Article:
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International Karate + - Commodore64
Xyphoes Fantasy - AmstradCPC
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Turrican II - PC
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Super Stardust - AmigaAGA
Pac-Mania - X68000
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Best on 16bit consoles!
Jim Power - snes
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Game info

Flying Shark

Flying Shark
GenreAction Shooter
Reviewed byndial
Flying Shark (also known as Sky Shark in North America) is a vertical scrolling shoot 'em up. The game was developed by Toaplan and published by Taito for the arcades in 1987. The same year, it was converted to the 16bit home computers Amiga, Atari ST, PC (DOS), Sharp X68000, Fujitsu FM Towns and FM Towns Marty and the 8bit home computers Amstrad CPC, Commodore 64 and ZX Spectrum.
The story here is pretty simple; fly your plane and destroy everything that moves (or shoots at you). You control a bi-winged plane (that looks like a WWI plane) through five vertically scrolling levels swarmed by enemy forces like planes, tanks, gun emplacements and even battleships! You take off from your military base and fly over a variety of environments like forests, oceans or even cities. When the going gets a little tough, you can launch one of your limited (up to 3) supply bombs to explode every enemy craft around in pieces. Occasionally, a squadron of red planes appears and you must shoot them all down, to gain essential extra firepower! If you let just one of those planes to fly away, you won't get the bonus (shown as a big S). You can boost your firepower with a spread fire comprising of a maximum of nine projectiles a shot. While flying, you will also find some extra bombs (shown as a huge red B) by destroying ground or airborne enemies. In terms of gameplay, the game is very tough, especially when too many enemies occupy the screen and shooting at you in frenzy. And its toughness doesn't end there since the enemy planes move in "confusing" and frustratingly fast patterns that provide an infuriatingly addictive challenge! The truth is, it's hard to avoid enemy fire and, every time you lose a life, your firepower goes back to default (two projectiles per shot), which means that soon you'll be history. So, your best bet is to find a joystick with an auto-fire function, build up your firepower enough and then, virtually, nothing will stand in your way! Given its sharp graphics and addictive gameplay, Flying Shark is a great shoot 'em up game, though (as already said) it's among the most difficult of its time.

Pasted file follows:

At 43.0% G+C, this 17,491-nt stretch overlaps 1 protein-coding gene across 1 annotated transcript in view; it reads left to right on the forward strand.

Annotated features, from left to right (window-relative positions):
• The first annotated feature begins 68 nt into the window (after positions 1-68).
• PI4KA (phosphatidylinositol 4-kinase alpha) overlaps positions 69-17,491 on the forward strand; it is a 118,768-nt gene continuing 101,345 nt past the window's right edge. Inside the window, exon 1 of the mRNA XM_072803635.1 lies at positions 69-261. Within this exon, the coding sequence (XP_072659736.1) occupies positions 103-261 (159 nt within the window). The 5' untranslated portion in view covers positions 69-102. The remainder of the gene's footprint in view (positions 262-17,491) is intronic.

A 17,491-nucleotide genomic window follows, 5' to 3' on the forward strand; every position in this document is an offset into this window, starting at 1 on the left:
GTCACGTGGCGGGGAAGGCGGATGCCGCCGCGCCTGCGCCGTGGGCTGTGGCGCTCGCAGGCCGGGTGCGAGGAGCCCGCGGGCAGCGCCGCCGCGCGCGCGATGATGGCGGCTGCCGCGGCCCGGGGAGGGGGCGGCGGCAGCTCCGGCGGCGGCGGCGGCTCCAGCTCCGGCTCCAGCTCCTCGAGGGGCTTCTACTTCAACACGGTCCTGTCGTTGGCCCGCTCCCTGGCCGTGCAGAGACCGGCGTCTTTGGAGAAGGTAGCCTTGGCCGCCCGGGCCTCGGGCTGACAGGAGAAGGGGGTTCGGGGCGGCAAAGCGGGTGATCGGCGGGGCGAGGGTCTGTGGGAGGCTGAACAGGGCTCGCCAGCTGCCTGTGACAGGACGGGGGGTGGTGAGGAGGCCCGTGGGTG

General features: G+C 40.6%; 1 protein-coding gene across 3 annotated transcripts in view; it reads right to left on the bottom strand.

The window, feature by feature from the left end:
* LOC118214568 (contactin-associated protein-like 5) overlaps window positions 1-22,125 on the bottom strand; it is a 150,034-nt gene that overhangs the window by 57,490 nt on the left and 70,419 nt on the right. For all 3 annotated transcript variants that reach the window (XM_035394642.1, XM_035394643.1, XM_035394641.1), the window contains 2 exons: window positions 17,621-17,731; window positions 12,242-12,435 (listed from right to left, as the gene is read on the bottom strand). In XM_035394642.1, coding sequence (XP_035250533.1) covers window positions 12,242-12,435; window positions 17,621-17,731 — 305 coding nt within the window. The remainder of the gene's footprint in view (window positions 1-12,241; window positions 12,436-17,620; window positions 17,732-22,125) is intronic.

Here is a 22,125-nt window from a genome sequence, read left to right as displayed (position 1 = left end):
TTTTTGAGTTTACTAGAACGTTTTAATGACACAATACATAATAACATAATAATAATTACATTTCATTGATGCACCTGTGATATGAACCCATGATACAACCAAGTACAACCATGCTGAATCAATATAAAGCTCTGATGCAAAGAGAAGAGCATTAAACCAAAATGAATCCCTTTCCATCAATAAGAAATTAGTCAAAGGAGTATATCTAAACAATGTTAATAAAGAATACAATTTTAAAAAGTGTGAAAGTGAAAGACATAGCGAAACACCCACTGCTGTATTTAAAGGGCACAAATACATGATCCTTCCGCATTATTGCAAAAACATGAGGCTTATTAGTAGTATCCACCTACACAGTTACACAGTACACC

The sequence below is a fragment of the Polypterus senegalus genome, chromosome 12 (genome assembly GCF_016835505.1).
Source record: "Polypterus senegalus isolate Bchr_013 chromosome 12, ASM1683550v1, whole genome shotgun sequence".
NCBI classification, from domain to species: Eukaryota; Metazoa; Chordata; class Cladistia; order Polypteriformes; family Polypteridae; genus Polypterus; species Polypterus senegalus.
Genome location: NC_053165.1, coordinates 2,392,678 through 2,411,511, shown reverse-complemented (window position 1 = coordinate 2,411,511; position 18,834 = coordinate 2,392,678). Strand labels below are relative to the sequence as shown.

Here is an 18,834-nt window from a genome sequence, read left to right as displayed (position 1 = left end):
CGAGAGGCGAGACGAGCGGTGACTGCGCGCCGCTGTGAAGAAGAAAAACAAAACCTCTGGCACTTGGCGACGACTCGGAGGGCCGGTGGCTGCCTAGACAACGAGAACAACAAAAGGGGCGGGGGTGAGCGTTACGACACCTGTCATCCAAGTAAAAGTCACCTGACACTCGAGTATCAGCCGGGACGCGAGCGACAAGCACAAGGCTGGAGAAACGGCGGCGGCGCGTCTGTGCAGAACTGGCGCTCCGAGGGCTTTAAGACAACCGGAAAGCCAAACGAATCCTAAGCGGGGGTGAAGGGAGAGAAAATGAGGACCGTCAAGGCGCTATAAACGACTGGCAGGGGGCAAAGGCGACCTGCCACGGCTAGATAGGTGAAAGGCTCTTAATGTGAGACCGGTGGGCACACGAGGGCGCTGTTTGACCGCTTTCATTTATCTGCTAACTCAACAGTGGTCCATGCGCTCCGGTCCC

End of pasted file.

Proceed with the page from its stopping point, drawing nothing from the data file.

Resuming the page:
As it was expected, the Sharp X68000 is the only arcade perfect conversion, offering more colors and background details compared to the Amiga and Atari ST. The game features detailed and colorful backdrops and sprites with way more colors on screen. The game's sprites move very fast and smooth, as in the coin-op original. The game's sound consists of some nice, functional effects and a music score taken directly from the original.
  • Flying Shark
  • Flying Shark
  • Flying Shark
  • Flying Shark
  • Flying Shark
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  • Flying Shark
  • Flying Shark
Intro/Menu music:  In-game music sample:
Comparable platforms

16 colors
Commodore Amiga OCS/ECS

16 colors
Atari ST

87 colors
Sharp X68000

16 colors
Hardware information

Sharp X68000

Sharp X68000CPU: X68000 (1987) to SUPER (1991) models - Hitachi HD68HC000 (16/32-bit) @ 10 MHz OR XVI (1991) to Compact (1992) models - Motorola 68000 (16/32-bit) @ 16 MHz OR X68030 (1993) models - Motorola MC68EC030 (32-bit) @ 25 MHz
Also there is a Sub-CPU available (Oki MSM80C51 MCU)
MEMORY: 1-4MB RAM (expandable up to 12 MB), 1MB ROM (128 KB BIOS, 768 KB Character Generator), 1056KB VRAM (512KB graphics, 512KB text, 32KB sprites)
GRAPHICS: GPU (graphics processing unit) chipset: Sharp-Hudson Custom Chipset
Color palette of 65,536 (16-bit RGB high color depth) and maximum up to 65,536 colors on screen (from 256x240 to 512x512 resolution), up to 64 colors (from 640x480 to 1024x1024 resolution)
Graphics hardware: Hardware scrolling, priority control, super-impose, dual tilemap background layers, sprite flipping.
Graphical planes: 1-4 bitmap planes, 1-2 tilemap planes, 1 sprite plan
It supports 128 sprites on screen (16×16 sprite size), 32 sprites per scanline, 256 sprite patterns in VRAM.
SOUND: Yamaha YM2151: Eight FM synthesis channels
Yamaha YM3012: Floating point DAC with 2-channel stereo output
Oki MSM6258: One 4-bit ADPCM mono channel @ 22 kHz sampling rate
The Sharp X68000 (default) color palette
16bit RGB 65,536-colors palette (16 to 65,536 on screen)
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